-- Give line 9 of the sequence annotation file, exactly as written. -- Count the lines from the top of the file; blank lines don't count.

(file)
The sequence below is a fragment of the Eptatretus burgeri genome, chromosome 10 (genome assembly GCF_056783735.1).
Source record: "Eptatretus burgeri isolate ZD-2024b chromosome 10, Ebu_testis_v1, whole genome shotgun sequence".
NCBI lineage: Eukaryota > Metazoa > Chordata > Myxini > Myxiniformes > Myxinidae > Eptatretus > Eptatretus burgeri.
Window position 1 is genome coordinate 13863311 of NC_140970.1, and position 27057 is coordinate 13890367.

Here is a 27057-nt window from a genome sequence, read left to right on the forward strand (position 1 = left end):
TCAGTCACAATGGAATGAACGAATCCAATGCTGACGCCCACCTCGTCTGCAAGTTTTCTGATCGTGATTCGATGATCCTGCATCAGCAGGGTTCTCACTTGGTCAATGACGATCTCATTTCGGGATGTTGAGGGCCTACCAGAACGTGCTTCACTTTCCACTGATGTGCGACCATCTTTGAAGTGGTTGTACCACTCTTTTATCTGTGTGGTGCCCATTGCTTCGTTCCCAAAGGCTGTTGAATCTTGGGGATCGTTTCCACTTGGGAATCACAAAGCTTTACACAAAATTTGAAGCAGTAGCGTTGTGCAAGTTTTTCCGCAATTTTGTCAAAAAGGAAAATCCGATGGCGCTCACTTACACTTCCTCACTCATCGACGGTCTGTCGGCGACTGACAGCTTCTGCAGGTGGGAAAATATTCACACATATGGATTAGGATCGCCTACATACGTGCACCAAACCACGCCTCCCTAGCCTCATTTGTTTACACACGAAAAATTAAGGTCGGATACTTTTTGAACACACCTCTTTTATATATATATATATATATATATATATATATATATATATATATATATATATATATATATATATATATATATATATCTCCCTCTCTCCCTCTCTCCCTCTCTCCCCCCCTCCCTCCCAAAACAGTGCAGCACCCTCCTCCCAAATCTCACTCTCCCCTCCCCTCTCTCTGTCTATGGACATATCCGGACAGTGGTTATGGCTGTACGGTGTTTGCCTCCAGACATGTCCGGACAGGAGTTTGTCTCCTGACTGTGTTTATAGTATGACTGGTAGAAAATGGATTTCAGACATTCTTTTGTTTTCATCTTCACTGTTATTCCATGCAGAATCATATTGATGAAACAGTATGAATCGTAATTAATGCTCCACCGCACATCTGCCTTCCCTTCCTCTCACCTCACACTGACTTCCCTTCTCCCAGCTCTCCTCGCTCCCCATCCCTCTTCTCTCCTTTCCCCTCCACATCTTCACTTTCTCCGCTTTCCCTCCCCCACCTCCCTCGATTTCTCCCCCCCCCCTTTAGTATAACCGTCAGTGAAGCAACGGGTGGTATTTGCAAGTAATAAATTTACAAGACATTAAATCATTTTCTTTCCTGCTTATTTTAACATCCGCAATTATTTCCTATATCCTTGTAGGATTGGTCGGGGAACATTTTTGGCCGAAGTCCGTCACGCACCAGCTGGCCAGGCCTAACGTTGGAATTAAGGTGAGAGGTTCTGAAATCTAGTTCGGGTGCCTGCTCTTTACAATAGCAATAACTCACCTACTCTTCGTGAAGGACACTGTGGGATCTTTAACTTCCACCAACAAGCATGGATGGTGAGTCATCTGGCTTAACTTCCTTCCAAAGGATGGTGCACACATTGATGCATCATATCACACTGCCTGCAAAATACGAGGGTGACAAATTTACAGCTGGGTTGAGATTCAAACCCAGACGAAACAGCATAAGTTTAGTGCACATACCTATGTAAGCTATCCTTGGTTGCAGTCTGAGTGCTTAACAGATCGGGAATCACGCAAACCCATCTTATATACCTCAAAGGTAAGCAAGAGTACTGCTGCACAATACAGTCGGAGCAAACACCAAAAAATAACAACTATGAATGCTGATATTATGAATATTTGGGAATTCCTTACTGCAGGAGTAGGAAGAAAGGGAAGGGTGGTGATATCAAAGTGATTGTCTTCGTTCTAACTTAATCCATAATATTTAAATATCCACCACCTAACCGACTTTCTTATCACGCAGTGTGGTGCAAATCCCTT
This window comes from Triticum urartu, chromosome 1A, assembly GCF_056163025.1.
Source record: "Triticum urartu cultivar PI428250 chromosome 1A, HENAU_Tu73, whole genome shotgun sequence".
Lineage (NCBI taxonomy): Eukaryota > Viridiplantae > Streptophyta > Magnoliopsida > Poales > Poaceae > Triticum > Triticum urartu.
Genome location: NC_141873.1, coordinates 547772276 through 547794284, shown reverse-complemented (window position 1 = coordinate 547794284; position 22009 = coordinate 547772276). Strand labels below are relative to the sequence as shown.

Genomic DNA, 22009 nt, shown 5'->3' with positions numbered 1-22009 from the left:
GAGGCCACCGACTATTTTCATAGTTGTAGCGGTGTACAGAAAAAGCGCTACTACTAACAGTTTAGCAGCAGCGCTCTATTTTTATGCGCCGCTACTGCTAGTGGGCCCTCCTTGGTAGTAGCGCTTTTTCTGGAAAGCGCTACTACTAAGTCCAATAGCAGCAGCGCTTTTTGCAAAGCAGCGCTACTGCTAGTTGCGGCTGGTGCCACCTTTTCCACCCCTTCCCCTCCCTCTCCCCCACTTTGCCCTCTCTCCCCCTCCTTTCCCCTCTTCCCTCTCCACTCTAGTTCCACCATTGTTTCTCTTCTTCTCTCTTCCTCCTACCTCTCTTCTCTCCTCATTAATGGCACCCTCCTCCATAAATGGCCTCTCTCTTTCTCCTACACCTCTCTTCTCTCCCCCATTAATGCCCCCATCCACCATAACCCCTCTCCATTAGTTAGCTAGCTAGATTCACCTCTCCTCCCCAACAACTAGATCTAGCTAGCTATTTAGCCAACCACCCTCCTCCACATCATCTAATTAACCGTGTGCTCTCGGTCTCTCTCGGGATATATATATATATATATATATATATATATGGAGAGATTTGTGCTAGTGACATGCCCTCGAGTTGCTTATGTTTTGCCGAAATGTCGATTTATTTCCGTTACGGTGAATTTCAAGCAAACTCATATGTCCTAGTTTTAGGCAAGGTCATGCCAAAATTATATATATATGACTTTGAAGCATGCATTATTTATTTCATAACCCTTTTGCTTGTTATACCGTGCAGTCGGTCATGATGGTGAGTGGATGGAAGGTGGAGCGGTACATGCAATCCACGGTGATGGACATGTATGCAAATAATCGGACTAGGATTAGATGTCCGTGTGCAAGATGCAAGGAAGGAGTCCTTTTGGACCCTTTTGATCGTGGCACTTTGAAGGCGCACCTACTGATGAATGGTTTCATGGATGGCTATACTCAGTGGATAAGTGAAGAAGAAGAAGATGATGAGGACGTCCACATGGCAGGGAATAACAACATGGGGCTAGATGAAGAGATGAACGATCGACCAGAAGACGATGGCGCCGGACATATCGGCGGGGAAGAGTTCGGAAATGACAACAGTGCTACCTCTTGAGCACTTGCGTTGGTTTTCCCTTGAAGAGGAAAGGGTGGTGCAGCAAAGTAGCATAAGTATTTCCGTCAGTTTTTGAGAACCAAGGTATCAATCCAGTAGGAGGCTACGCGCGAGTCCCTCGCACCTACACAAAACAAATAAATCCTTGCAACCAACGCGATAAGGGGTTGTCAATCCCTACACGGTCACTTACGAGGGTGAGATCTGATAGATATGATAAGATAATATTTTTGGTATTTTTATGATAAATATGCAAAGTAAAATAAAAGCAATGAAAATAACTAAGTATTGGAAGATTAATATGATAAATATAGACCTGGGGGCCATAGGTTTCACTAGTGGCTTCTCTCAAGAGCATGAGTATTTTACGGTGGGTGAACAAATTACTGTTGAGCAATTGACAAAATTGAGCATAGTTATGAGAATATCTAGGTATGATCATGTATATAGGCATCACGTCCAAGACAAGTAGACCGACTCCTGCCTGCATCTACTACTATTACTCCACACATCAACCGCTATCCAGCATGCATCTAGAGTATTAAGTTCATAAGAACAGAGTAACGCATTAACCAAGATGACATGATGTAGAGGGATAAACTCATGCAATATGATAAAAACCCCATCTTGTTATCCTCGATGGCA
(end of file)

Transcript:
Lineage (NCBI taxonomy): Eukaryota > Viridiplantae > Streptophyta > Magnoliopsida > Poales > Poaceae > Triticum > Triticum urartu.